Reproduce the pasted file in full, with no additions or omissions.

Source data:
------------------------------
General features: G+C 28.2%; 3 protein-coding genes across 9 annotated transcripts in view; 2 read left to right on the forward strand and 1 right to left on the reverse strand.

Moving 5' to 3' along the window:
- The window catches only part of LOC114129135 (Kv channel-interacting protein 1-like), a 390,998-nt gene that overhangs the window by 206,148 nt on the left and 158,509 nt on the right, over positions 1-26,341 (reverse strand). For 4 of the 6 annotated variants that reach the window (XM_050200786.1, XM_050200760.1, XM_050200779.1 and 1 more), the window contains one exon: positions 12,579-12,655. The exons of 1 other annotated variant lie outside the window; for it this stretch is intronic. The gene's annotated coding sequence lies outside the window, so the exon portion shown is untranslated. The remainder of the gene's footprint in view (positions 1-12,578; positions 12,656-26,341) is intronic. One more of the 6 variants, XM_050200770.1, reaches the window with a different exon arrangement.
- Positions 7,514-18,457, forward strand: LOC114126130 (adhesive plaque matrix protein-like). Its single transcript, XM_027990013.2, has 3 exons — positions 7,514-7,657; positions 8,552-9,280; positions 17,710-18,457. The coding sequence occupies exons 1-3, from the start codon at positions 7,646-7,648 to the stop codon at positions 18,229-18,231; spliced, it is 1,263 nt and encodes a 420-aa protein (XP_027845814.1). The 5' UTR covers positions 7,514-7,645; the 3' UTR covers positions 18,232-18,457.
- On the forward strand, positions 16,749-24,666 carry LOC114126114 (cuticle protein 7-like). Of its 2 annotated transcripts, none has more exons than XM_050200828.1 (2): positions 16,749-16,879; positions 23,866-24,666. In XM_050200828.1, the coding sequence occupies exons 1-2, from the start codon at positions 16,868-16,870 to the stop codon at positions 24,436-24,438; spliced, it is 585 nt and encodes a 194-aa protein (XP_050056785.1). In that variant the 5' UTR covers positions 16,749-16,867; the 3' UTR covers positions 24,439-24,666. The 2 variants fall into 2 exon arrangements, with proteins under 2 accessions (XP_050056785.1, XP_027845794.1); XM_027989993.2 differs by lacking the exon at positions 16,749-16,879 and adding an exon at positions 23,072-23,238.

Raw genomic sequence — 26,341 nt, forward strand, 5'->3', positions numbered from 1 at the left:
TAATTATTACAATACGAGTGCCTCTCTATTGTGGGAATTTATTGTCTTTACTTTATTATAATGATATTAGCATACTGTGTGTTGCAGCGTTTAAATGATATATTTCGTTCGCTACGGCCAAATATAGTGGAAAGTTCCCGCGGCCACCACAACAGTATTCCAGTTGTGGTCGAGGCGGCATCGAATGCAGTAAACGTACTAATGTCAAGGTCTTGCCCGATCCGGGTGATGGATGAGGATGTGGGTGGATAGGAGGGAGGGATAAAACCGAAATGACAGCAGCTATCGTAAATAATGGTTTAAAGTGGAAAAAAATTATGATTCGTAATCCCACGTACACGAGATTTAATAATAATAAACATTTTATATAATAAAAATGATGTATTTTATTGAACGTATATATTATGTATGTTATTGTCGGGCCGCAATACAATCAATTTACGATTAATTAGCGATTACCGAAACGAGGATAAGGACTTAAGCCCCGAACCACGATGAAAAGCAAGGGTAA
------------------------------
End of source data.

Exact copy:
General features: G+C 28.2%; 3 protein-coding genes across 9 annotated transcripts in view; 2 read left to right on the forward strand and 1 right to left on the reverse strand.

Moving 5' to 3' along the window:
- The window catches only part of LOC114129135 (Kv channel-interacting protein 1-like), a 390,998-nt gene that overhangs the window by 206,148 nt on the left and 158,509 nt on the right, over positions 1-26,341 (reverse strand). For 4 of the 6 annotated variants that reach the window (XM_050200786.1, XM_050200760.1, XM_050200779.1 and 1 more), the window contains one exon: positions 12,579-12,655. The exons of 1 other annotated variant lie outside the window; for it this stretch is intronic. The gene's annotated coding sequence lies outside the window, so the exon portion shown is untranslated. The remainder of the gene's footprint in view (positions 1-12,578; positions 12,656-26,341) is intronic. One more of the 6 variants, XM_050200770.1, reaches the window with a different exon arrangement.
- Positions 7,514-18,457, forward strand: LOC114126130 (adhesive plaque matrix protein-like). Its single transcript, XM_027990013.2, has 3 exons — positions 7,514-7,657; positions 8,552-9,280; positions 17,710-18,457. The coding sequence occupies exons 1-3, from the start codon at positions 7,646-7,648 to the stop codon at positions 18,229-18,231; spliced, it is 1,263 nt and encodes a 420-aa protein (XP_027845814.1). The 5' UTR covers positions 7,514-7,645; the 3' UTR covers positions 18,232-18,457.
- On the forward strand, positions 16,749-24,666 carry LOC114126114 (cuticle protein 7-like). Of its 2 annotated transcripts, none has more exons than XM_050200828.1 (2): positions 16,749-16,879; positions 23,866-24,666. In XM_050200828.1, the coding sequence occupies exons 1-2, from the start codon at positions 16,868-16,870 to the stop codon at positions 24,436-24,438; spliced, it is 585 nt and encodes a 194-aa protein (XP_050056785.1). In that variant the 5' UTR covers positions 16,749-16,867; the 3' UTR covers positions 24,439-24,666. The 2 variants fall into 2 exon arrangements, with proteins under 2 accessions (XP_050056785.1, XP_027845794.1); XM_027989993.2 differs by lacking the exon at positions 16,749-16,879 and adding an exon at positions 23,072-23,238.

Raw genomic sequence — 26,341 nt, forward strand, 5'->3', positions numbered from 1 at the left:
TAATTATTACAATACGAGTGCCTCTCTATTGTGGGAATTTATTGTCTTTACTTTATTATAATGATATTAGCATACTGTGTGTTGCAGCGTTTAAATGATATATTTCGTTCGCTACGGCCAAATATAGTGGAAAGTTCCCGCGGCCACCACAACAGTATTCCAGTTGTGGTCGAGGCGGCATCGAATGCAGTAAACGTACTAATGTCAAGGTCTTGCCCGATCCGGGTGATGGATGAGGATGTGGGTGGATAGGAGGGAGGGATAAAACCGAAATGACAGCAGCTATCGTAAATAATGGTTTAAAGTGGAAAAAAATTATGATTCGTAATCCCACGTACACGAGATTTAATAATAATAAACATTTTATATAATAAAAATGATGTATTTTATTGAACGTATATATTATGTATGTTATTGTCGGGCCGCAATACAATCAATTTACGATTAATTAGCGATTACCGAAACGAGGATAAGGACTTAAGCCCCGAACCACGATGAAAAGCAAGGGTAA